We also learned a lot from visiting new places in the afternoon every day for three weeks. Many of the participants had been to the DPRK before, but everyone got to see many new places that aren’t so often visited on a standard six-day tour. Being able to communicate in Korean also made these visits much richer experiences. For example, when we visited the Munsu Waterpark to try out the waterslides and mingle with the locals, the Korean visitors and employees often signaled for us to skip the lines and go first, since we were foreign guests. It was fascinating to see their reactions when our group told them in Korean that we would rather just stand in line like everyone else. We were met by many smiles, and several groups of locals asked to take pictures with us. Thinking about how they probably will show these pictures to friends and families, telling them about their unexpected meeting with friendly foreigners who had come to learn their language certainly gives extra value to the program, and enforces our conviction that engagement is indeed meaningful. Another great experience was all the interaction with our devoted bus driver who really enjoyed asking and answering questions. He has driven foreigners around the country for more than 30 years, but has very rarely had any chances to interact more deeply with them as he only speaks Korean. The author spent many evenings with him, often together with other participants, talking about mutual prejudices between North Koreans and foreigners, and coming to realise how similar we all are despite the circumstances.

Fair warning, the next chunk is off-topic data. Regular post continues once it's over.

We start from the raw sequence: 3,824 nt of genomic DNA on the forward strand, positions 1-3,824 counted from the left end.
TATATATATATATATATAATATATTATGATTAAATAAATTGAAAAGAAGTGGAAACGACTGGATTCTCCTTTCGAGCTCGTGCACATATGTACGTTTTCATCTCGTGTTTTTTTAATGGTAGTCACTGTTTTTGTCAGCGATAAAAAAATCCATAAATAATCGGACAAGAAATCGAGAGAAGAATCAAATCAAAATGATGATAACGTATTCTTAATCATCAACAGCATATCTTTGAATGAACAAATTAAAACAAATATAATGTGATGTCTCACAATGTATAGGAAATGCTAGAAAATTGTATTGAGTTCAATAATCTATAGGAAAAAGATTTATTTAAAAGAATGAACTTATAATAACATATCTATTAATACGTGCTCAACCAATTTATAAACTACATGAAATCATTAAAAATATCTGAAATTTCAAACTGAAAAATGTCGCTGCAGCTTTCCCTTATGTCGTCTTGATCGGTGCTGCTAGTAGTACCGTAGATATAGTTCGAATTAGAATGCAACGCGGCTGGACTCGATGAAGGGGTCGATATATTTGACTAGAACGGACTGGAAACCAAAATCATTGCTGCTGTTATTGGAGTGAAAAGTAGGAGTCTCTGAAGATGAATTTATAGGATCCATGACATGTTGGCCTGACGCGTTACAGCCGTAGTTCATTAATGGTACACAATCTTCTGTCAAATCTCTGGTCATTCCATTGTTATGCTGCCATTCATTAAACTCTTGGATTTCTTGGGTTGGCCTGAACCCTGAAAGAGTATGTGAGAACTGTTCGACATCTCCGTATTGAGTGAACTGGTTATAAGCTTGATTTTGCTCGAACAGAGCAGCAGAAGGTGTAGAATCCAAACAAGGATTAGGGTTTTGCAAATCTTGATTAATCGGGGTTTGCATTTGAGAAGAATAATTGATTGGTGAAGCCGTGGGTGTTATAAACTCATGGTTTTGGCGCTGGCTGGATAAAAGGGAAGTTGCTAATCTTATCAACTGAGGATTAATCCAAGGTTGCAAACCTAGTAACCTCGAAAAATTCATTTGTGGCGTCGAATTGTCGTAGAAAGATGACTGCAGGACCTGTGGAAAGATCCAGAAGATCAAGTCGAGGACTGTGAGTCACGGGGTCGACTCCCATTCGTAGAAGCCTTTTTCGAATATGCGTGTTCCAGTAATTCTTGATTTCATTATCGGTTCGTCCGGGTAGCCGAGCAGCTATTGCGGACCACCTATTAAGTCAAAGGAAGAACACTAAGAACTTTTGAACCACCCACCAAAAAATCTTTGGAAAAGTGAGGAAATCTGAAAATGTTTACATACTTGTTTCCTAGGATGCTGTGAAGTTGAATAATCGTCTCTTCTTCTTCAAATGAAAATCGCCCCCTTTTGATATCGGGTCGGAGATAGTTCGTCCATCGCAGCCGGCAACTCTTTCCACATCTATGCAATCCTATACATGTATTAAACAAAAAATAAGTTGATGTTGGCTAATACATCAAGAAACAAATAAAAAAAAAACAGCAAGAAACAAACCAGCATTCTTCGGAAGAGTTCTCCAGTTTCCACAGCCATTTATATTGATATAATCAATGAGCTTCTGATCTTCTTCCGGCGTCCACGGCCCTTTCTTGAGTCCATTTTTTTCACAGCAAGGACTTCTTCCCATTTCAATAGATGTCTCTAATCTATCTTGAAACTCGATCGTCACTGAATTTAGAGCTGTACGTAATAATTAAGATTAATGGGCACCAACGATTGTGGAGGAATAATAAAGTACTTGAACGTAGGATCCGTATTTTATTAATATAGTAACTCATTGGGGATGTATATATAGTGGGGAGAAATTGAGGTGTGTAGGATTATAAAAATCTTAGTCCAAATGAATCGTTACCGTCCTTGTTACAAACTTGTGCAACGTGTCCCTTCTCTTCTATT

The Results of Three Weeks of Intensive Korean Language Study in Pyongyang, North Korea